Nashville Is Dead for Good Now


Nashville, a show beloved by many for about four years (until its cancellation in 2016 on ABC and subsequent revival on CMT, when only Southern grandmas and myself rejoiced) is definitely dead. The show aired it’s final episode on Thursday night, tying up very many crucial loose ends while leaving me, its only loyal viewer, unsatiated.

Listen, I understand that when you’ve been making the same television show for six years and six seasons, there’s probably some mundanity alleviated only by taking liberties and really kitchen-sinking the whole shebang. Call me crazy, but I thought that was addressed when Hayden Panetierre, who plays country-pop powerhouse Juliette Barnes, literally joined a cult in the final season and moved to Belize to do “volunteer work” for said cult, where she was imprisoned and only able to escape after she realized she was pregnant with her husband’s child (whom she abandoned for the cult, and who finally moved on with the purple-haired Alannah (Rainee Blake). (When she returned, she caught him in the act.) But no!

What was once a country music telenovela became a celebration of the people who made the damn thing.

The resurrection of Ms. Rayna James (Connie Britton), who you may recall died in a car crash after narrowly escaping a deranged stalker, was a sight to behold—for a moment, I thought the series was going to end in a scene of Claybourne psychosis right before he takes the stage at the Grand Ole Opry. Instead, it ends in song with James, an unfortunate non-banger, quintessential members from the cast and crew rejoicing for one last hurrah. It feels incredibly antiquated, a fracturing of form full of realistic schmaltz instead of impossible drama. What was once a country music telenovela became a celebration of the people who made the damn thing. That’s fine, certainly sweet, but abrupt? It just, like, ended, ya know?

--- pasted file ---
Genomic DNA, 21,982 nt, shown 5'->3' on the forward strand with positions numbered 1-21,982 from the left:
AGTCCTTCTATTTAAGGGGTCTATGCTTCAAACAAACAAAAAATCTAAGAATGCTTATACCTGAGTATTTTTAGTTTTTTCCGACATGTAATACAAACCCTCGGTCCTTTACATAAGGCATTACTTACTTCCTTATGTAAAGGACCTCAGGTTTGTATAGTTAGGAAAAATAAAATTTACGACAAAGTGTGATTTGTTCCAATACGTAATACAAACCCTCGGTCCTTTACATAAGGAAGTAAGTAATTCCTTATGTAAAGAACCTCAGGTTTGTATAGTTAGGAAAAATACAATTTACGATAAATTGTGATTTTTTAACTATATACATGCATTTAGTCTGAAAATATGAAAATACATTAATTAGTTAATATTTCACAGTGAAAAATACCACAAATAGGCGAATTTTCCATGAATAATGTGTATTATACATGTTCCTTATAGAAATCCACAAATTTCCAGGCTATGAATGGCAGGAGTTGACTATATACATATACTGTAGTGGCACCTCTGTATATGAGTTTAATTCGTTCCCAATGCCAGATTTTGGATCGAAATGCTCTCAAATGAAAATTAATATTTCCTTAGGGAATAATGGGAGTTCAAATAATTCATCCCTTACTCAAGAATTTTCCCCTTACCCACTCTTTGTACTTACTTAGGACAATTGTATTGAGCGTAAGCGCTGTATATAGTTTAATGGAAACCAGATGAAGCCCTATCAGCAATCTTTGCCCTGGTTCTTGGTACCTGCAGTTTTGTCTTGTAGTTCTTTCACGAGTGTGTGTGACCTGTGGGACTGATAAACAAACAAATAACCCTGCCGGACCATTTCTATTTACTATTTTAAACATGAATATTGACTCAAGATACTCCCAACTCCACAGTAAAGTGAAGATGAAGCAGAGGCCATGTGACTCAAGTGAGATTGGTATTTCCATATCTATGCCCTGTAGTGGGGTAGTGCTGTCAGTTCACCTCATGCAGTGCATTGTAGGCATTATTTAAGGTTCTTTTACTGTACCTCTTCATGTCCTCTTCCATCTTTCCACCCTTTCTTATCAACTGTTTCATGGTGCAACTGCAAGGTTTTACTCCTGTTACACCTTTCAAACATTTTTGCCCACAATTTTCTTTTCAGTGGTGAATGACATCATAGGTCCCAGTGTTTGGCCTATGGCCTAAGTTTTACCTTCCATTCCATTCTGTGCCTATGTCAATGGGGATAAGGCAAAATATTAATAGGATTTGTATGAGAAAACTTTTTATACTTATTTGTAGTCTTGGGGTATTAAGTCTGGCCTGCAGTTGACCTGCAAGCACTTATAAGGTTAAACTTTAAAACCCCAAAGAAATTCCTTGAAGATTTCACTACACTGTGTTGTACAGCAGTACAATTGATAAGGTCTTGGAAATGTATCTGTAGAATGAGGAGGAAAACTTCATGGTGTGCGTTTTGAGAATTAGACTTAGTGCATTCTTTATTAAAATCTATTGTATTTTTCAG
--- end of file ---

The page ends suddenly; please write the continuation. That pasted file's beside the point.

Other story lines ended with perfect packaging, the only way they could: Alannah and Jessie Caine (Kaitlin Doubleday) found justice against the country music-type Harvey Weinstein, Brad Maitland (Jeffrey Nordling). The James/Conrad family left tighter than ever—Deacon Claybourne (Charles Esten) Maddie (Lennon Stella) and Daphne Conrad (Maisy Stella). The band of boys—Avery Barkley (Jonathan Jackson), Gunnar Scott (Sam Palladio), and Will Lexington (Chris Carmack)—got back together. Scarlett O’Connor, after saving a veteran suffering from PTSD from suicide, married a musician we’ve never seen before.

When Nashville was first cancelled, former Jezebel Deputy Editor Jia Tolentino observed that no one on the show was ever granted real happiness—joy was always fleeting, quickly replaced with everything from the failures of an unforgiving industry to violence, death and destruction. Even with Rayna James’ unfortunate end, in the later years, these fucked up musicians managed to find some form of contentment. Perhaps that was the sign it was time to kill the thing after all.

Whatever the case, Nashville was accepted into the hearts of viewers past and present and I don’t know where I’m supposed to get my yeehaw jollies now. In the music of Kacey Musgraves, maybe?

Inline Feedbacks
View all comments
Share Tweet Submit Pin